As Napoleon’s limelight began to fade, Marie Thérèse was placed front and centre for the Bourbon cause. She also had more than one reason to be happy – she was finally pregnant for the first time after 13 years of marriage. Tragically, just a few months into her pregnancy, she had a miscarriage and withdrew to Bath for the summer to recuperate. In 1815, Napoleon abdicated and was exiled to the island of Elba. Marie Thérèse broke down in tears when she was told she would finally be returning to France. She told the King to go ahead and make a grand entrance, but he refused to go without her. 

They returned to France, where Marie Thérèse was reunited with her childhood friend Pauline de Tourzel, now the Countess of Béarn. They entered Paris on 3 May to cries of “Vive le Roi!” Once at the Notre Dame, Marie Thérèse collapsed onto a prayer stool and cried. As they travelled to Paris, Marie Thérèse appeared rigid. She was spared the sight of the Temple, as it had already been torn down, but they did pass the Conciergerie, where her mother had spent her last days. Marie Thérèse ordered that a cypress tree and a weeping willow be planted at the site of the Temple. At the Tuileries Palace, Marie Thérèse was given her mother’s apartments.

Although her mood recovered over the following days, she could not reconcile herself with the nobility created by Napoleon and those who had benefitted from him. She also refused to recognise the Duke of Orleans, whose father she considered to be complicit in her parents’ death. He had married Maria Amalia of Naples and Sicily, a daughter of Maria Carolina of Austria, who in turn was her mother’s sister. Out of respect for Maria Carolina, Marie Thérèse agreed to meet with Maria Amalia, and against all the odds, they became close friends. King Louis XVIII had to keep the Orleans family close and returned their income to them.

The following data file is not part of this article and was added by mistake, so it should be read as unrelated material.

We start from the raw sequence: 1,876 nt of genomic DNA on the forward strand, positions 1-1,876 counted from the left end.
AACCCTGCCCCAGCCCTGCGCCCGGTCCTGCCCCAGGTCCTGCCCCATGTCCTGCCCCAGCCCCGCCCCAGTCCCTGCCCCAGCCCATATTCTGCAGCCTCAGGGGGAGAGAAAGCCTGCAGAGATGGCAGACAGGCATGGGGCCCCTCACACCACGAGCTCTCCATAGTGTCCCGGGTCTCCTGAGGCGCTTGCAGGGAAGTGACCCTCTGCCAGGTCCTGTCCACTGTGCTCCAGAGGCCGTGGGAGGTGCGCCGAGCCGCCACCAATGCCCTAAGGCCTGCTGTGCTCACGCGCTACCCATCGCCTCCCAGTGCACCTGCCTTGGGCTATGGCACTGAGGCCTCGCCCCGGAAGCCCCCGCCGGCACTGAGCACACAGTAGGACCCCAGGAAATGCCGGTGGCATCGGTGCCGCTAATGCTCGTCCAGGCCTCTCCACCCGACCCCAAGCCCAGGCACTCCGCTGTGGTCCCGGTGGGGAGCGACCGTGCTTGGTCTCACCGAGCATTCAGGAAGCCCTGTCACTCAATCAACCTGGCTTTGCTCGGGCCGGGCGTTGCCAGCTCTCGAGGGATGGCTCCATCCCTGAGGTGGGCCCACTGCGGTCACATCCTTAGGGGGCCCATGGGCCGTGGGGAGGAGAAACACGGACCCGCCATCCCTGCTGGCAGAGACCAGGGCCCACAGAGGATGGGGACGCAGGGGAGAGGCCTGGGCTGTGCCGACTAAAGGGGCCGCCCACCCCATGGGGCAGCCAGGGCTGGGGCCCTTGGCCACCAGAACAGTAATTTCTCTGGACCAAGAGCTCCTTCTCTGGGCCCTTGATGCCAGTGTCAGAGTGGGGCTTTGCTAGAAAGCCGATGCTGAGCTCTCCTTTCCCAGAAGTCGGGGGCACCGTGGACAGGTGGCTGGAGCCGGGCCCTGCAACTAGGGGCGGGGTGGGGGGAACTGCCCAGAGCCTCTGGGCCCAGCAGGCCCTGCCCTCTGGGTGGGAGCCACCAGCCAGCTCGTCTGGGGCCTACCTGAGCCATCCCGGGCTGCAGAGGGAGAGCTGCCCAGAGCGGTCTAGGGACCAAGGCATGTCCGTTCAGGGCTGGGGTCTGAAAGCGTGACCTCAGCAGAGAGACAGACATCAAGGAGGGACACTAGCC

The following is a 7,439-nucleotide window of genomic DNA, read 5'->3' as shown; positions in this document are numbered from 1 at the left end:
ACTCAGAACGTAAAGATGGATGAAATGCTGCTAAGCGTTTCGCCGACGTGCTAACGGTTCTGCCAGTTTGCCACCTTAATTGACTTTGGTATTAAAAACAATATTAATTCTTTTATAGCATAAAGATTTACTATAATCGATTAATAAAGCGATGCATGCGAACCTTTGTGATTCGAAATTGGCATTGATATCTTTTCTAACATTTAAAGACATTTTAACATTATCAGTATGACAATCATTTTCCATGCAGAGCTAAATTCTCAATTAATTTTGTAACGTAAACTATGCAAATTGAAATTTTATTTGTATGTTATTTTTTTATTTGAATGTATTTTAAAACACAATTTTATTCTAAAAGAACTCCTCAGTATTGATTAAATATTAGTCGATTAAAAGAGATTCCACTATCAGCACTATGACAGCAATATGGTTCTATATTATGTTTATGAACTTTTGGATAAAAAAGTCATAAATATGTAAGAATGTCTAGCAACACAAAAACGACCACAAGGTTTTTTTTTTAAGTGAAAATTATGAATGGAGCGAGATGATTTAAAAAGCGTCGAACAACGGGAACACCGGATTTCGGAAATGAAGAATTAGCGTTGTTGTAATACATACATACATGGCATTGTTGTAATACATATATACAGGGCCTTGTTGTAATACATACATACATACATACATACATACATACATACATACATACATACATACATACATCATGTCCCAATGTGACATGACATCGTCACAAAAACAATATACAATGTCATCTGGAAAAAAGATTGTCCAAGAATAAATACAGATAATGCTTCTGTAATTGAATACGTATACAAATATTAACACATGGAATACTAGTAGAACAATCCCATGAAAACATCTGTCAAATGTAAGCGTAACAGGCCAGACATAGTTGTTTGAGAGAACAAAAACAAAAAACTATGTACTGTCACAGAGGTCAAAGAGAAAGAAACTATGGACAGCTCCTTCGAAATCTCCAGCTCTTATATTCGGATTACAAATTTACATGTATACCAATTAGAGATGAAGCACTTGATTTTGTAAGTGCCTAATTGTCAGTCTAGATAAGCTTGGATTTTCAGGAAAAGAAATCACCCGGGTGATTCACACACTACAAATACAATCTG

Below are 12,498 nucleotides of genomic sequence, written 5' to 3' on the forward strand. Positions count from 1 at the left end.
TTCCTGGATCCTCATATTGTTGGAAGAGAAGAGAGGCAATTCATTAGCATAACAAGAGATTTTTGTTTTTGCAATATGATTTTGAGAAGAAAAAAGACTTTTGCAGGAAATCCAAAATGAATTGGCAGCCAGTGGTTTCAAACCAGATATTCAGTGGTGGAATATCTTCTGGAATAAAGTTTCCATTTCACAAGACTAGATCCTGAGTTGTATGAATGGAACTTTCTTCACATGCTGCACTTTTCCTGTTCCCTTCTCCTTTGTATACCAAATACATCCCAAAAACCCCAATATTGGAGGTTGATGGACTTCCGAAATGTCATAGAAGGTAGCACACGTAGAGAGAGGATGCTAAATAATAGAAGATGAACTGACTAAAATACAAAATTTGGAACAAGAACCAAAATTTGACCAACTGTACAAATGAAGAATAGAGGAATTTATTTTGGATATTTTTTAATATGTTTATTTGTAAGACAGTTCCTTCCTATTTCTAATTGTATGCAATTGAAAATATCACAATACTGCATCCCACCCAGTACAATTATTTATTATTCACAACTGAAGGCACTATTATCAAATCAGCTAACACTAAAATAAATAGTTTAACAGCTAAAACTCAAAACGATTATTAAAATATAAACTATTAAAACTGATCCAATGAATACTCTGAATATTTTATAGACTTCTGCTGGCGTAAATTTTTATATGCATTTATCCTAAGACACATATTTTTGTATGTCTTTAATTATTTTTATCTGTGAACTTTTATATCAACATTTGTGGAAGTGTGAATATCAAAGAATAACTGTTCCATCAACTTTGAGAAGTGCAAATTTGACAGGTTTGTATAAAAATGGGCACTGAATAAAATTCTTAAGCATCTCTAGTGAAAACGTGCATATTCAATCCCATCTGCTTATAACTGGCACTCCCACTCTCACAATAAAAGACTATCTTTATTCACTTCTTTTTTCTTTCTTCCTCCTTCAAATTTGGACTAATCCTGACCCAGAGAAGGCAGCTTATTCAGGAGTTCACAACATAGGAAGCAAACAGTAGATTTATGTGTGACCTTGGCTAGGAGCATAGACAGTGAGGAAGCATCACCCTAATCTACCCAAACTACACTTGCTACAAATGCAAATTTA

The King made Marie Thérèse the centre of the new court but became more critical of her in the process. He wanted her to dress less country and put on some rouge. Her general demeanour also displeased him, as he felt the French might feel more guilt. The court remained based at the Tuileries, which contained no happy memories for Marie Thérèse. Soon, she requested that her friend Pauline join her as she went to visit her parents’ grave – still at the Madeleine cemetery. Her memories began to overwhelm her in Paris, but the King either refused to do anything or he simply ignored her. She was eventually allowed to return to Versailles for a visit but returned to the Tuileries to stand by her uncle’s side.

On 21 January 1815, the bodies of King Louis XVI and Marie Antoinette were interred at the Cathedral of Saint-Denis. Marie Thérèse spent the day in prayer, and the following day, she received a few locks of her mother’s hair and a ring.1

Read part seven here.

  1. The Fate of Marie Antoinette’s Daughter by Susan Nagel p.262






About Moniek Bloks 2746 Articles
My name is Moniek and I am from the Netherlands. I began this website in 2013 because I wanted to share these women's amazing stories.